The firmware I will be using uses the following secrets. This may be different for the firmware you are using.
wifi_ssid: "my_secret_network_name" wifi_password: "my_secret_network_password" wifi_fallback_password: "my_secret_network_password" gosund_ota_password: ""
After you’ve configured the secrets hit
Close buttons respectively.
Edit ESPHome Device Firmware
Now that the secrets are configured lets click on the
Edit button of the new
device we created inside of ESPHome. I’m going to copy the
from github into this editor and click
Close buttons respectively.
This firmware supports
substitutions, which allows you to make variable replacements to the firmware easily. I use
substitutionsto change the
Next, click on the ESPHome Device options in the upper right of we just edited
Compile. This will open a modal and start compiling the firmware.
Once we the firmware is compiled there will be an option to
Click this to save the firmware to your machine.
Uploading the firmware to the Pi
The next step could be the most trickiest step of them all (if you are running
Windows), which is getting the firmware onto the pi. We need to copy the file
from the downloads folder to the
This can be done by navigating to the downloads folder in your terminal and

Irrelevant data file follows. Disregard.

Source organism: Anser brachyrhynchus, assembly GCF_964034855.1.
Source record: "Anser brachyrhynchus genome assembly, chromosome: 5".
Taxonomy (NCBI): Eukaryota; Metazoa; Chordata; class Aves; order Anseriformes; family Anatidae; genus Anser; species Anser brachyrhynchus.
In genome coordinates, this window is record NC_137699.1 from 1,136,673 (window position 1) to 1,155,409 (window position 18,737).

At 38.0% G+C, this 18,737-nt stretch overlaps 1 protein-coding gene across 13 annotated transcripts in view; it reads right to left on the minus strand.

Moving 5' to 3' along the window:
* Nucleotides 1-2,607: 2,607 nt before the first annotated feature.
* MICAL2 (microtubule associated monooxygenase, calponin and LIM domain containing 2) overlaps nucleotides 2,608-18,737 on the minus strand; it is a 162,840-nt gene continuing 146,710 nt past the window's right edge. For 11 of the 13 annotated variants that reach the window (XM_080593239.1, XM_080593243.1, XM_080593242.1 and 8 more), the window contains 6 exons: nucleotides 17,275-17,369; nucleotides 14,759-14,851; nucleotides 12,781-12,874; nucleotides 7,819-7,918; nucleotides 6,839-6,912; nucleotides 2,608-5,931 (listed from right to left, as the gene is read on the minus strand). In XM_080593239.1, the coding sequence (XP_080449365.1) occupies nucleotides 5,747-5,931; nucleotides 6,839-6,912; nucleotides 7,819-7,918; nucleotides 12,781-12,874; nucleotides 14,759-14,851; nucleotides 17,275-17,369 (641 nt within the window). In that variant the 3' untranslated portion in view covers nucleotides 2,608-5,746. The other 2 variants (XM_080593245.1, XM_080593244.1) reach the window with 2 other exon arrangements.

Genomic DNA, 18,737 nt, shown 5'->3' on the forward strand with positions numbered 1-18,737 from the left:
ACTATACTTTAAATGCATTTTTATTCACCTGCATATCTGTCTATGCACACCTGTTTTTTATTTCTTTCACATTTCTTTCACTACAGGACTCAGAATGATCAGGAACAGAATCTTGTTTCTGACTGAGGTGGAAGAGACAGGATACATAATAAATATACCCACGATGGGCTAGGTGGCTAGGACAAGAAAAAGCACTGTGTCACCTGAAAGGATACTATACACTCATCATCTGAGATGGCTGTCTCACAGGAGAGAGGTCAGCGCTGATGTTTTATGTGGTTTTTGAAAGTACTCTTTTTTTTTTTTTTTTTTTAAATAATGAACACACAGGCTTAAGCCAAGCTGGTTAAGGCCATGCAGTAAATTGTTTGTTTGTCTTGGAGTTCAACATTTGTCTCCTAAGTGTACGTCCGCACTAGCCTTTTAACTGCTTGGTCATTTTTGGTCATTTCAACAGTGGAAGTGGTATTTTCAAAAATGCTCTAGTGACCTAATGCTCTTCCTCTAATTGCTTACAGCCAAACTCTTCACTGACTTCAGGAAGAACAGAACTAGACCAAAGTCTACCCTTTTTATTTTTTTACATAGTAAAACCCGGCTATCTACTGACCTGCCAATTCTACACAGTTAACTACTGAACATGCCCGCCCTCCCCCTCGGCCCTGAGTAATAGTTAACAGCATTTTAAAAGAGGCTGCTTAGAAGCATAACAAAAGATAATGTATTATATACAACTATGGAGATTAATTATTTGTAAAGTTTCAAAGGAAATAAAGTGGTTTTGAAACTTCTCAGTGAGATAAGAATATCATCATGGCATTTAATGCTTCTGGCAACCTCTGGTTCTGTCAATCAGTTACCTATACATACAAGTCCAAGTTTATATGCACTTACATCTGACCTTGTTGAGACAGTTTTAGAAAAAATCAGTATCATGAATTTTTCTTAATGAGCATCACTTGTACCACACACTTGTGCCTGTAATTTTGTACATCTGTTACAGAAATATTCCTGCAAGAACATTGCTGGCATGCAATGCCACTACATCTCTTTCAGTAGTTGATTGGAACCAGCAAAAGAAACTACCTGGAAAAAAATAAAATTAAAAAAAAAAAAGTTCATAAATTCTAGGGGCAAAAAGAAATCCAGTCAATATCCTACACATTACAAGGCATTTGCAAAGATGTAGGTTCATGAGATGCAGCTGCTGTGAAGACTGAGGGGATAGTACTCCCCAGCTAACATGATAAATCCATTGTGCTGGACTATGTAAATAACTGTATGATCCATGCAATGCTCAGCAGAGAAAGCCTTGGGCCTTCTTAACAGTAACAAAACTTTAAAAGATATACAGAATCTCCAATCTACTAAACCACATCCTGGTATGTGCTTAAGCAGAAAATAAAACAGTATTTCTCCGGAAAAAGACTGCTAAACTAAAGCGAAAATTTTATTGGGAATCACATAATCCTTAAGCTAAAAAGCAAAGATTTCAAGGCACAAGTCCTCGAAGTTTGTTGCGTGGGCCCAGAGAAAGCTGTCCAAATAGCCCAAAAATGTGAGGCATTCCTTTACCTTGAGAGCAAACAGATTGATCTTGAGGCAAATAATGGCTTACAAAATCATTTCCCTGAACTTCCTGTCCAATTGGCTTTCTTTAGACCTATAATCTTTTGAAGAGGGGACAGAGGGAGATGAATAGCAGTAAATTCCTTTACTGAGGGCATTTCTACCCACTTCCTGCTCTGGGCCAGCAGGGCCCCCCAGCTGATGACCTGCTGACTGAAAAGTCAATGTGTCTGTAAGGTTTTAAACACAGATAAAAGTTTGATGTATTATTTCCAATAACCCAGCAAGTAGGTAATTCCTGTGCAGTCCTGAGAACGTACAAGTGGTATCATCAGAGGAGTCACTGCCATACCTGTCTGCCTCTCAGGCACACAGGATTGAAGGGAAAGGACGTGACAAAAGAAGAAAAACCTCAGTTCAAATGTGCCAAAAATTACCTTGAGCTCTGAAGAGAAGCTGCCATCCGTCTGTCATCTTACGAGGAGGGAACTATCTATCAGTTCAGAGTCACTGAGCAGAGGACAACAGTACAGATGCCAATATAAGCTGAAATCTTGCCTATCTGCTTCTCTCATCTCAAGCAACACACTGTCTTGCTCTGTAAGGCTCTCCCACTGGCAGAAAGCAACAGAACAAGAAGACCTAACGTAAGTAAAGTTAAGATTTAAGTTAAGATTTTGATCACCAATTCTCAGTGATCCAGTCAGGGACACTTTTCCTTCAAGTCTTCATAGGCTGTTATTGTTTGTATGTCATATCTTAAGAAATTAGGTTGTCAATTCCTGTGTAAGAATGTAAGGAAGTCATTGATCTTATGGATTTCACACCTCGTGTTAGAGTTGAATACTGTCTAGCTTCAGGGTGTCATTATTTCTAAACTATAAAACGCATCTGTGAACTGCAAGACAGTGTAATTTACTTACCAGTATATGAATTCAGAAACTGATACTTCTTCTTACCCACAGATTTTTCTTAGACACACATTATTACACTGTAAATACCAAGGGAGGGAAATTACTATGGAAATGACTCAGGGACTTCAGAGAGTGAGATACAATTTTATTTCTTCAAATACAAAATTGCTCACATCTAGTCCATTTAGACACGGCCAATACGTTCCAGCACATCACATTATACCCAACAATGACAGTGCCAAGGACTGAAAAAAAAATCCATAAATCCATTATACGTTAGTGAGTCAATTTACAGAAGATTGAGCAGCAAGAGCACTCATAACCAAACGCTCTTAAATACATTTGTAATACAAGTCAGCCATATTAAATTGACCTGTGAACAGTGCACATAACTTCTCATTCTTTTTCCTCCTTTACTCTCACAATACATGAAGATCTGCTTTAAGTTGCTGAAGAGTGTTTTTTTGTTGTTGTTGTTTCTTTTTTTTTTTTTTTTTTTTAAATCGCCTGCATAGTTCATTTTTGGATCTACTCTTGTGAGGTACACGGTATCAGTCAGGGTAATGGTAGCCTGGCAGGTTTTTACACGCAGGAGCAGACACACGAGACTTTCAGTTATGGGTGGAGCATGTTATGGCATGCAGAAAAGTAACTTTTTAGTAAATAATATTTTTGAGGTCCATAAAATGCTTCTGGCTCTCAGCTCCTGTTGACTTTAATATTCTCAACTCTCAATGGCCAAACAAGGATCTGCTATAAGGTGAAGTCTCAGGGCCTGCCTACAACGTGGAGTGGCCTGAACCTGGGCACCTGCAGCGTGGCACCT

scp gosund_wp3_02.bin firstname.lastname@example.org:/home/pi/tuya-convert/files and
enter in the default password of
raspberry when asked.
Don’t forget to plug in our device and hit the pairing button to enter setup mode!
After the device is in setup mode, switch back over to the Pi that we were
connected to earlier via SSH and run the
You may have to enter
y, to terminate some running service (e.g.,
mosquitto) when prompted. After a while you will be presented with several
Available options: 0) return to stock 1) flash gosund_wp3_02.bin q) quit; do nothing
Double check yourself at this step as you don’t want to flash the wrong firmware!
You will want to flash it with the binary you uploaded in the previous step! Enter in the number of your firmware and follow any remaining prompts. After the device reboots it will now show up in ESPHome highlighted in green and you’ll be asked to configure it in Home Assistant!
Adding the flashed device to home assistant
The device will be automatically discovered by the ESPHome add-on and you’ll be asked to configure the device.
Once you configure the device you’ll have several device entities as shown below.
It’s worth noting that you can use the physical button and the relay independently. This is possible because you have full control over how your devices operate when building your firmware!
Updating Device Firmware
If you need to update the device firmware later, it is a simple process. All
you need to do is navigate to the device in the ESPHome Dashboard and click
Edit. After you’ve made your changes, click the
This will compile and upload the firmware to the device Over-the-air (OTA) and
then start tailing the device logs. Just click the
Stop button after the
firmware is updated to close the modal.
I’ve really enjoyed using ESPHome so far. The overall ease of use and seamless integration into Home Assistant feels really polished. I’ve also noticed that all of my ESPHome devices are really stable and rock solid! I’ll be buying more ESPHome devices for my projects.